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Ask the Expert: How to Go From CEO to Starting My Own Business

Here Avril Millar offers advice for our members who are founders, CEO or leaders. This month's Ask the Expert question is: How Do I Go From CEO to Starting My Own Business?

Our expert for advice for founders and CEOs, Avril Millar, is an experienced Non-Executive Director with a >10+ year portfolio career for both established leaders and high growth SMEs, primarily in the financial services sector, as well as technology, healthcare, consultancy, leisure, oil and professional services. This follows 20 years of experience as founder and director of Andersen Charnley, a private wealth business which grew to £500M assets under advisory, and early background as a Civil Engineer and Maths & Physics teacher. Avril has led the turnaround of a global recruitment business in the midst of the financial crisis, and subsequently transitioned into a non-executive and advisory career for organisations, including the world’s number one online FX broker, FXPro, a leading UK natural IVF clinic, Create Fertility, and a Silicon Valley brand technology start-up, Versus Systems.

Q: I’ve been working in leadership, including a stint as CEO, for over 20 years now, however, I still feel like I am yet to make my most significant impact. Thinking about starting something of my own but can’t help but feel that in my 60s, I don’t have time to make mistakes or take risks with a new venture. Or even that I do still have it in me. Any advice would be appreciated.

Avril's Answer: Ah, that old chestnut! Well, from a purely practical perspective it makes sense not to risk more than you can afford to lose, so I wouldn't necessarily advise staking your life savings and pension on a new venture. To be fair though, that applies at any age, and it takes a very brave person to risk all on one throw of the dice, especially when there may be a limited number of throws left.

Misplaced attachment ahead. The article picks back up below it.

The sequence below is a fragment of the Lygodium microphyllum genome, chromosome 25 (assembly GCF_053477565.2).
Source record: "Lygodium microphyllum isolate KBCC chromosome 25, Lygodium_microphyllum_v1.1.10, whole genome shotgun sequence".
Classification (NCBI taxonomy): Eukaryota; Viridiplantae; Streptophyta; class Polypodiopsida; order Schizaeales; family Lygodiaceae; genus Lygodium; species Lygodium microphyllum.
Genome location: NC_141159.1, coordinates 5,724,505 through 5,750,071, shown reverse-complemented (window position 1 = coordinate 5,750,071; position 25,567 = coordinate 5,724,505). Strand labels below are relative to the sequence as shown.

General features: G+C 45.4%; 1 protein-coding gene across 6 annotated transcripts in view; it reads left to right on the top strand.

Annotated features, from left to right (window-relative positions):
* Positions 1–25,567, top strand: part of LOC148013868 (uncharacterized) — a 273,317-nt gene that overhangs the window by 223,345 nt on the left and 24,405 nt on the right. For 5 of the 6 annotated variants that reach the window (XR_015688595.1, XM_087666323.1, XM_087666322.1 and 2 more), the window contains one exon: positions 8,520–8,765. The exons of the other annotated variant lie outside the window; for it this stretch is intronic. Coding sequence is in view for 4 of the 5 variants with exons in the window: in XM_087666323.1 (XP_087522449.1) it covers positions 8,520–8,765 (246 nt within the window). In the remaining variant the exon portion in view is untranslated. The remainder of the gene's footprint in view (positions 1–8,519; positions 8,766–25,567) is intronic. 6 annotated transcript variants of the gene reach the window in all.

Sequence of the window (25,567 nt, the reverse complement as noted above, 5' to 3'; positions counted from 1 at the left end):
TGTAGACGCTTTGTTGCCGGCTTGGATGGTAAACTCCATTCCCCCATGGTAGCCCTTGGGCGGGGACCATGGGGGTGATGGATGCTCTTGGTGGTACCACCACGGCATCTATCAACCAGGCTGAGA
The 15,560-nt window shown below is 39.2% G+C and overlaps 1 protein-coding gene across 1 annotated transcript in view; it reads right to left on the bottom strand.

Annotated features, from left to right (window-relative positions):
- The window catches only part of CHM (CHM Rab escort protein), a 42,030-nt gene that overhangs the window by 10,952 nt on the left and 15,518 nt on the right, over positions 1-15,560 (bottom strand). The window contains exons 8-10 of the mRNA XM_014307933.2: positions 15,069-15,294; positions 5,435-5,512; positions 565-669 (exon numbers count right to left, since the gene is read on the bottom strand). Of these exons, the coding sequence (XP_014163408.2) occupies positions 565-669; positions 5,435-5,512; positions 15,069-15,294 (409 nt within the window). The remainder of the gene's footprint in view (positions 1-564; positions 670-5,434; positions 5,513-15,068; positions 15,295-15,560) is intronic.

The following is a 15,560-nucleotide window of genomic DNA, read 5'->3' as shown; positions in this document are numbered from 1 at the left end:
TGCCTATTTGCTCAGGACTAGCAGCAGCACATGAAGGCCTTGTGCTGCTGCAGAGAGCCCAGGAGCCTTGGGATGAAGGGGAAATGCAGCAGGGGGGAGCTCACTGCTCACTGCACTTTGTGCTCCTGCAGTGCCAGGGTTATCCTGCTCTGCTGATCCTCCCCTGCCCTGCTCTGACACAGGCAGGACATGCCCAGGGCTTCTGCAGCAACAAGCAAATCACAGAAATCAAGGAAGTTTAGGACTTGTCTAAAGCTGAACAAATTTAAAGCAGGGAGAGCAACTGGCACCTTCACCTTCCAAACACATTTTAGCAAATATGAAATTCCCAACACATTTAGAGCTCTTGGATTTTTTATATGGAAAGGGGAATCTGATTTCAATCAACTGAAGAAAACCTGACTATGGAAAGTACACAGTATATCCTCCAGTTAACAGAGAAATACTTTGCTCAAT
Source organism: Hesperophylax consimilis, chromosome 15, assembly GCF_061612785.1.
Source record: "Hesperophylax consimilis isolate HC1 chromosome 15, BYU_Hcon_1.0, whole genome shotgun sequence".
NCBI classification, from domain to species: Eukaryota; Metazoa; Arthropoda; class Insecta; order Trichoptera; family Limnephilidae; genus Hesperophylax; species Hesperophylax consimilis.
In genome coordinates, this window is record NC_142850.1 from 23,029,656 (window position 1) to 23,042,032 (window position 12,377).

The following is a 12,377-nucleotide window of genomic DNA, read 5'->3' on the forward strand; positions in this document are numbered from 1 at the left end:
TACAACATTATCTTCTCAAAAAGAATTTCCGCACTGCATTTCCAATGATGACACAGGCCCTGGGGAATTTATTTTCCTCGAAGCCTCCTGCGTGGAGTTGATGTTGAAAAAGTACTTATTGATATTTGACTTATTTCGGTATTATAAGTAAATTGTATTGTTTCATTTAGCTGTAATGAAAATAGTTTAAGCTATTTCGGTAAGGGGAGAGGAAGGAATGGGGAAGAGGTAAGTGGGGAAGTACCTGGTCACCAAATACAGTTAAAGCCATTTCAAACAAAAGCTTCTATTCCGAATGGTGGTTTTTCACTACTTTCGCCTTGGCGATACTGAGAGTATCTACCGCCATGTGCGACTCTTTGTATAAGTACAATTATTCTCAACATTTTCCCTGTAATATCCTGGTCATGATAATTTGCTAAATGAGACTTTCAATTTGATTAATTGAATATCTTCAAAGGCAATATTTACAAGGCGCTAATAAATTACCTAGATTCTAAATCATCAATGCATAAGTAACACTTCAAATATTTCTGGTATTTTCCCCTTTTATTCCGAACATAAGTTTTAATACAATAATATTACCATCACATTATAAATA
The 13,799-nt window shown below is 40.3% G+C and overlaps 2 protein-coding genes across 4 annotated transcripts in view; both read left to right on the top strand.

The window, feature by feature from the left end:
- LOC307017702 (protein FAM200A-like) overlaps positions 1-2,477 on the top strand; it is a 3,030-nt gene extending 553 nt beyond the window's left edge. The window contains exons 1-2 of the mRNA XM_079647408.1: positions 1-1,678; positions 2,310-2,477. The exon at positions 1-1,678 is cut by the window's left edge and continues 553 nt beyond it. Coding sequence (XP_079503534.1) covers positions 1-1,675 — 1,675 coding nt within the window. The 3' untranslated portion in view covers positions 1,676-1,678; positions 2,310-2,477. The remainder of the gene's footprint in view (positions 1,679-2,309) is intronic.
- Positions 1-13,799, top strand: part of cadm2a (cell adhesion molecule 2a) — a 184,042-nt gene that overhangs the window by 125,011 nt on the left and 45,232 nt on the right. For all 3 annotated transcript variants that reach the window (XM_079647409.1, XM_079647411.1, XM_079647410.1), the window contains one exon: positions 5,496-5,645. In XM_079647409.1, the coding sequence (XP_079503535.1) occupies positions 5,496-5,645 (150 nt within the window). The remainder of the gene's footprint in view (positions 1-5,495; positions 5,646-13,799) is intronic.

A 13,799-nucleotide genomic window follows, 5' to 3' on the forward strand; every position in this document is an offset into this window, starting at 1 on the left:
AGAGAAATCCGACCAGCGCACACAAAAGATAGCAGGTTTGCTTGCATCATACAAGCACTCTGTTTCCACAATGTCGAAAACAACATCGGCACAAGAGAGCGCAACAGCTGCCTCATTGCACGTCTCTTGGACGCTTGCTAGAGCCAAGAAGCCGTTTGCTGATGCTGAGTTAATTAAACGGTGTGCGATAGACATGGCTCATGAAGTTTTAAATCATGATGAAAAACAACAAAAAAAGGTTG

From the perspective of making mistakes, whilst you are not immune from doing so, the chances are that you are at least slightly wiser than your 20-, 30- or 40-year-old self. Given that you've been CEO, and one assumes a successful one or you wouldn't have mentioned it, you're probably further ahead in terms of business knowledge than most. But all that is really neither here nor there. If you're in your 60s now, you may still be pottering around very healthily in 20 years time, or even more. I assume that you're not planning to start a venture which requires hard physical labour, so you're depending on your brain holding up. I can only speak for myself on this, but whilst I still make mistakes, they are rarely as catastrophic as those that I currently have on my secret CV, and the decisions I make are generally better informed and better executed than those of my youth.

As for having it in you still, the mere fact that you are asking this question means that it is still very much in there and also that if you don't do something about it it will just generally piss you off. We tend not to be able to imagine things for which we don't have a a degree of innate capability. Your subconscious mind is giving you a gentle - or not so gentle - kick up the backside to tell you that you have more to do and you should get on and do it. By all means do it a little more prudently then you might have done when you had absolutely nothing to lose; except of course there was always something to lose, it's just likely to have been more confidence and self-esteem than money.

I would take the bull by the horns in charge across the next available field. If you don't quite know what venture to throw yourself into, then I suggest you find someone else's venture and get involved helping there. You'd be amazed how many CEOs really appreciate having a mentor to talk to. You'll soon find out that you know more than you think or give yourself credit for, and can give more than you could possibly imagine.

I'm 70 this year. Work has never been busier. I plan to empty my tank before I go - I hope you do too.

Avril will be answering questions each month, so if you have a topic you need some support with, please get in touch via